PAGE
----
Back to School: A parent’s review of children’s dental basics

Now that the summer is almost over, it is time to get your kids into the dentist before school starts back up! In the meantime, here is a review of things to do for your children.

Babies should not be sent to bed with a bottle. If they need a bottle, use water instead of milk or a sugary drink. Make sure your baby gets some fluoride from their water. If they use a pacifier, discontinue it after age 2, as it can cause developmental problems with their jaws or teeth. Rub gums and teeth with a wet wash cloth to clean baby’s teeth. (No need to use toothpaste at this age.)

As children get older, you may assist in the brushing and flossing of their teeth. Use a small pea sized amount of toothpaste on a child sized toothbrush. Brush for 2 minutes, 2 times per day. It is best after breakfast and at bedtime. You can play their favorite song and have them brush for the entire song, which may be about two minutes long. Brushing reduces the growth of plaque which is the sticky film of bacteria which can cause cavities and gum disease. You may also help with flossing. We recommend flossing once/day.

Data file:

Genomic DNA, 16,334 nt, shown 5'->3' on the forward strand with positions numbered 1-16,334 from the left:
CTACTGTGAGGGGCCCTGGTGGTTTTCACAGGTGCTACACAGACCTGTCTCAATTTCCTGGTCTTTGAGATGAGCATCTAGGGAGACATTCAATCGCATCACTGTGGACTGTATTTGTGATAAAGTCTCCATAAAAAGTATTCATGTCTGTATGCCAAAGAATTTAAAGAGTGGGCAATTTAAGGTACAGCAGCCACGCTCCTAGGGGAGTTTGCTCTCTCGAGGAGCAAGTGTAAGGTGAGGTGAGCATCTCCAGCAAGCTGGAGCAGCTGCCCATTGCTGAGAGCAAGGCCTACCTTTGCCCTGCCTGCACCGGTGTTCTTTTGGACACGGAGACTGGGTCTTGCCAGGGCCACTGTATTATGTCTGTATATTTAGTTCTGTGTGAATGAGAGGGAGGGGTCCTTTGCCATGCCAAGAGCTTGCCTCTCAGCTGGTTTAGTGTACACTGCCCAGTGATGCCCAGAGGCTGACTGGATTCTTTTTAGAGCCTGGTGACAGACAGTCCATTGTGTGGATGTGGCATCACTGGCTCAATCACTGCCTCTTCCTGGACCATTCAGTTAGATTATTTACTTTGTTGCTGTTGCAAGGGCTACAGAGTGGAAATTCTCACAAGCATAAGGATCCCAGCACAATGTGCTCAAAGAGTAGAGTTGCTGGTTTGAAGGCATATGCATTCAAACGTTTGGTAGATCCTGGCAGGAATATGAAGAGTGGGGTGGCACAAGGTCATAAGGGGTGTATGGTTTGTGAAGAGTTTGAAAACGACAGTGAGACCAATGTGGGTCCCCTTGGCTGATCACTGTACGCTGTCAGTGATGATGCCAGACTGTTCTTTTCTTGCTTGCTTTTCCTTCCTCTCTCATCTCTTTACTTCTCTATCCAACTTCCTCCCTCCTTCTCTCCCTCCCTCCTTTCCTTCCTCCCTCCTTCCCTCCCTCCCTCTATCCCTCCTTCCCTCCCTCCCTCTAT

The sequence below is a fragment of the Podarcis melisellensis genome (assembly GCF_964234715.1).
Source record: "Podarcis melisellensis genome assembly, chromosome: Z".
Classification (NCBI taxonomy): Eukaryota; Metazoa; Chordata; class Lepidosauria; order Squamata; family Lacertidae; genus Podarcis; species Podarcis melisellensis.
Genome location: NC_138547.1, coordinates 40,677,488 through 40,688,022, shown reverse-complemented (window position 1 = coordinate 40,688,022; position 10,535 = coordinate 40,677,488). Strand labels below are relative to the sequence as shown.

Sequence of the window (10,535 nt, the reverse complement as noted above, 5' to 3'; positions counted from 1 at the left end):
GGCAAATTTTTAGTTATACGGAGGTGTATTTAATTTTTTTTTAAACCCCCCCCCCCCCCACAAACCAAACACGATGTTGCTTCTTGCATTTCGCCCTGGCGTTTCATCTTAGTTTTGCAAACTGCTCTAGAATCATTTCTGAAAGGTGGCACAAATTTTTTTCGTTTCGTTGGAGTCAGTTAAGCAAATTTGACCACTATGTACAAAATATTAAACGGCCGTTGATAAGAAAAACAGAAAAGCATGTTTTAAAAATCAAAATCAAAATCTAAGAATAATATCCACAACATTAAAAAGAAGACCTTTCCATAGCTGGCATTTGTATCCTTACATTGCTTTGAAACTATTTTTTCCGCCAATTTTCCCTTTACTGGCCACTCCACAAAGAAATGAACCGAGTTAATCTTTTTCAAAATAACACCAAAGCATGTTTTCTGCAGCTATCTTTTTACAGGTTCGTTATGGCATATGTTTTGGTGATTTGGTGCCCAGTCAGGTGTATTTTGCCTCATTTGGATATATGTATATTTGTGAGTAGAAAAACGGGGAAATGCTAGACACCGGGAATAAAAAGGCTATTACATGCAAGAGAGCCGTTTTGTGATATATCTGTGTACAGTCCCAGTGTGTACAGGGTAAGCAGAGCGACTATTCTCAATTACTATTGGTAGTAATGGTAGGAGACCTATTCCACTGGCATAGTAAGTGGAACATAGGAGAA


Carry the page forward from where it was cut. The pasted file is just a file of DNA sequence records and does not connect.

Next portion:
Bring kids in to see the dentist at a young age to start them on a good path for oral health. We typically see kids around age 2 or 3 for their first dental visit.

When planning meals and lunches for the kids, there are foods that are good for oral health. Those that contain calcium such as milk, yogurt, cheese, greens such as spinach and kale, and beans are helpful to teeth and jaws, which are primarily made of calcium. Iron helps with brain development and fights against anemia. Iron is in red meat, beans and iron fortified low sugar cereals. Vitamin C helps to keep gums healthy, and is in oranges, red peppers, strawberries and broccoli.

Things you may want to avoid would include too many sugary snacks, like cookies, candy, sports drinks and fruit juices. Moderation is the key for carbohydrates such as chips, bread, pasta, cracker and pretzels, since their breakdown releases acid on teeth which may lead to decay. Another acid exposure may come from carbonated drinks such as sodas. Sodas can lead to loss of enamel, decay and sensitive teeth for those who drink a lot of them.

So before your kids are back in school, review their oral health, get them in to see their dentist, and plan for healthy lunches and snacks to give them the best dental health possible!

Elizabeth Fleming, DDS and the staff at Desert Ridge Smiles

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